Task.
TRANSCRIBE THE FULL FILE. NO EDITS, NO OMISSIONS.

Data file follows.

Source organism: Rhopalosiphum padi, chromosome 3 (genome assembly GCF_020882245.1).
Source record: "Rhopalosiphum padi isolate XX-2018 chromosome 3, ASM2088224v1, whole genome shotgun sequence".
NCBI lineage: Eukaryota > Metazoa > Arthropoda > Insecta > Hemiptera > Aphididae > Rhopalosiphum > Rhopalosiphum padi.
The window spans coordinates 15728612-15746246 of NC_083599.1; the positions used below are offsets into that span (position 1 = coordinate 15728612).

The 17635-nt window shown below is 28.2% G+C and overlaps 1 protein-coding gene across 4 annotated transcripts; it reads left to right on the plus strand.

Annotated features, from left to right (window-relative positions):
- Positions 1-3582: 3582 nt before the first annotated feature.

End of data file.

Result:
Source organism: Rhopalosiphum padi, chromosome 3 (genome assembly GCF_020882245.1).
Source record: "Rhopalosiphum padi isolate XX-2018 chromosome 3, ASM2088224v1, whole genome shotgun sequence".
NCBI lineage: Eukaryota > Metazoa > Arthropoda > Insecta > Hemiptera > Aphididae > Rhopalosiphum > Rhopalosiphum padi.
The window spans coordinates 15728612-15746246 of NC_083599.1; the positions used below are offsets into that span (position 1 = coordinate 15728612).

The 17635-nt window shown below is 28.2% G+C and overlaps 1 protein-coding gene across 4 annotated transcripts; it reads left to right on the plus strand.

Annotated features, from left to right (window-relative positions):
- Positions 1-3582: 3582 nt before the first annotated feature.